Whether or not the current run-up in housing prices constitutes a “new bubble” is an open question, but it can’t be denied that the U.S. housing market is awash in investor capital, seeking outsize returns in a world where there aren’t many to be had. Case in point: Goldman Sachs bringing back the bubble-inflating CDO.
The Giant Pool of Money is back, and it’s hunting for houses.
Re-inflating the housing bubble is problematic for plenty of urbanist reasons (and for other reasons as well, but let’s stick to the urbanist ones). It makes affordable housing construction more expensive, exacerbates NIMBYism, and, most importantly, reduces diversity through displacement.
From a political perspective, however, re-inflating the bubble is a winner. Homeowners vote in disproportionate numbers, and bubble re-inflation is an easy way to put people back in the black. Consider that the number of voters who are underwater on their houses has been cut in half since 2010:
— Nick Timiraos (@NickTimiraos) August 18, 2016
Unwilling to make critical investments in public infrastructure or education, or force the banks to take a haircut after the 2008 crisis, our austerity-obsessed government has inadvertently deployed the giant pool of money in service of private infrastructure – granite countertops and roof decks. At least we’ll get the units.
Cities, meanwhile, lacking adequate representation in Congress, have been left for us to sort out the problems of expensive housing for ourselves. (Not just housing, but a host of issues, from housing to transit to guns. It’s a national version of Ford-to-City.)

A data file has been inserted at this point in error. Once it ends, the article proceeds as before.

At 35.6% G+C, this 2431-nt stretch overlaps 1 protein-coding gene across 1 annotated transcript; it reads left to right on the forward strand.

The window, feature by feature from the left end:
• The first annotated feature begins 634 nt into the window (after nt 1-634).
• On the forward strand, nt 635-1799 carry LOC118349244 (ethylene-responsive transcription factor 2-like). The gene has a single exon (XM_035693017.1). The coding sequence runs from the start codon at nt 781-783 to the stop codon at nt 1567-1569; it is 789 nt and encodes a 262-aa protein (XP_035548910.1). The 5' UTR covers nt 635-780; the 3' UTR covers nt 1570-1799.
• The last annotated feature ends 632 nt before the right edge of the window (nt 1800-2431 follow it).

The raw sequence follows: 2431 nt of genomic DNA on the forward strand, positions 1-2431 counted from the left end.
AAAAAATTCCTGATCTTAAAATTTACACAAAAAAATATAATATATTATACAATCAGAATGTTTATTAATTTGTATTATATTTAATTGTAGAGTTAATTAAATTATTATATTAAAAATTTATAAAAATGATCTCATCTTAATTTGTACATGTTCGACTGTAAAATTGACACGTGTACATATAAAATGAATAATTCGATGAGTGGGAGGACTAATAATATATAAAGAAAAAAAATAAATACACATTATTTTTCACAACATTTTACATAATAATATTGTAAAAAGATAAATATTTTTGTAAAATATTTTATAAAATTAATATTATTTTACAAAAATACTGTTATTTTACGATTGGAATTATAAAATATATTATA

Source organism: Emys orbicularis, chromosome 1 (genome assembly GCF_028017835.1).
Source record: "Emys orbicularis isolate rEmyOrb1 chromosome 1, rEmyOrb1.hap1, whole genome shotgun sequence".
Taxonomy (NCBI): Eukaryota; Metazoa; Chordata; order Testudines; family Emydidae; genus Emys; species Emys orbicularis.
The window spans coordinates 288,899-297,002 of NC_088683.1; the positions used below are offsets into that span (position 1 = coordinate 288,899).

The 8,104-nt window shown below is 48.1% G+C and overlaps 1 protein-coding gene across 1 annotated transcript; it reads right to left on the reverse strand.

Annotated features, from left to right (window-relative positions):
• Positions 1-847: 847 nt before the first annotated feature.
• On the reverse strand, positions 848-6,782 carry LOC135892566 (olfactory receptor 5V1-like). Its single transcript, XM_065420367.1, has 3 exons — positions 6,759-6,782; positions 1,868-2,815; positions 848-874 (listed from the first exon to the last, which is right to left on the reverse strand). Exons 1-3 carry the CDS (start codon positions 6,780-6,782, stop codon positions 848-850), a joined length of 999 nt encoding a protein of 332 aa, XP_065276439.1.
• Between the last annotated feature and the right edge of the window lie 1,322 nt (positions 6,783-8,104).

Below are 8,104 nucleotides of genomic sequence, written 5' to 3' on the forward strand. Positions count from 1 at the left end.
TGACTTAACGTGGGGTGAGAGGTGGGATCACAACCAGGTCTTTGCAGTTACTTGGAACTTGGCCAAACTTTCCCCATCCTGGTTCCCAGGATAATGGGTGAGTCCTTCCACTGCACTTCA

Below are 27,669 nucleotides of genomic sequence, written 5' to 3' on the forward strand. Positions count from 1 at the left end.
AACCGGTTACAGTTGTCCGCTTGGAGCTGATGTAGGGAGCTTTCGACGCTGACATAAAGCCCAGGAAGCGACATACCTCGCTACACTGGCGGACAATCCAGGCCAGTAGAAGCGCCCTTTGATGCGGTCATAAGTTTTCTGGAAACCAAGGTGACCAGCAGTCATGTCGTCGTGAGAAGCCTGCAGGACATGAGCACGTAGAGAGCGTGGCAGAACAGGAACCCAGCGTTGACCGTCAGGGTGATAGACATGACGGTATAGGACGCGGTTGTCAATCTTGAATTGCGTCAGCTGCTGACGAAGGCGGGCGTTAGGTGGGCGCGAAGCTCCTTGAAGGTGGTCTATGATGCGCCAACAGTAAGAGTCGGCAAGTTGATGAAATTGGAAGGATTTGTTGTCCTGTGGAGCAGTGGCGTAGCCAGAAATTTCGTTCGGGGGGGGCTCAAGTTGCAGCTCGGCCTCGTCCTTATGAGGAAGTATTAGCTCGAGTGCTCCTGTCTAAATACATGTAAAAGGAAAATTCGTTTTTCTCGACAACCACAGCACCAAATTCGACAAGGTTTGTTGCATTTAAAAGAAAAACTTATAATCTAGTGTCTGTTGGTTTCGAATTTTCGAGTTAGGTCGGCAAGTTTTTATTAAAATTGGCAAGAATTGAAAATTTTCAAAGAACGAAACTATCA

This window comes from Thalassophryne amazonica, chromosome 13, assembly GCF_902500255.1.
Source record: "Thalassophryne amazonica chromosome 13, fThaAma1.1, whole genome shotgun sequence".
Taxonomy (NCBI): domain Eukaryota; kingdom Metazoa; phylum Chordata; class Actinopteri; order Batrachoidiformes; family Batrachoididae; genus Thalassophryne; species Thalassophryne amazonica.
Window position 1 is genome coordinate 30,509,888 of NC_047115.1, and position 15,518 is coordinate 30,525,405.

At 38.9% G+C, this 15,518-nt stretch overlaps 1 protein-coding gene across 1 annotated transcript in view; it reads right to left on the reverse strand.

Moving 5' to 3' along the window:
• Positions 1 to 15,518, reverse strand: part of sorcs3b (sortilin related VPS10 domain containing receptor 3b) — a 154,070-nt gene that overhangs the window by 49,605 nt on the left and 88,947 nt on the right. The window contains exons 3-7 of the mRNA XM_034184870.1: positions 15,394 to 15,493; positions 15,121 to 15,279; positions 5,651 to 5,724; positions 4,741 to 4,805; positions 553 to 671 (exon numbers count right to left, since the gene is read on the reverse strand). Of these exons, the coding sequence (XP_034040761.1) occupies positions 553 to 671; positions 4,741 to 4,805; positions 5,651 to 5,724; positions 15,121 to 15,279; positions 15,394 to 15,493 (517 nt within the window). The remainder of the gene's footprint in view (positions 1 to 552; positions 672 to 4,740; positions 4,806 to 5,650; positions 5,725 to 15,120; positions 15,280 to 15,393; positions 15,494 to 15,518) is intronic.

Charles Mudede and Cary Moon have a series of articles – 1, 2, 3, 4 – in The Stranger channeling this line of thought in the context of Seattle’s housing crisis and, importantly, offering some solutions. If you can set aside the repeated swipes at neoliberalism (a frustratingly vague term), the articles are useful for widening the scope of our housing debate away from a provincial battle with NIMBYs to the challenge of a world awash in cheap capital.
It’s hard to endorse all of Mudede and Moon’s solutions, since many of them are vague toss-offs, often in the form of a question. Requiring all homes to be owner occupied, for example, is probably a bad idea (although Vancouver’s tax on foreign buyers seems to be having an effect). But at the core is a sound set of policies: expand public housing, allow more development, get creative about new forms of collective ownership (including land trusts, which I’ve written about previously). A good chunk of these ideas could be described as HALA on steroids. Notably, the phrase “rent control” appears zero times.
Two points that I would add to the debate, which may or may not make me a neoliberal squish: first, today’s market-rate housing is tomorrow’s affordable housing. Once the original owners have paid off the construction costs, a house or apartment becomes much more affordable and can remain so for 100 years or more. Much of the “naturally occurring affordable housing” Moon and Mudede laud was originally built for wealthy people.
Secondly, we do need to upzone, an idea that goes mostly unmentioned in the article. Backyard cottages aren’t gonna cut it. Especially in the urban villages but really across the city. And not only within Seattle but across the region as well. Housing reform can’t stop at the edge of Lake Washington. Fortunately at least some upzoning is on its way.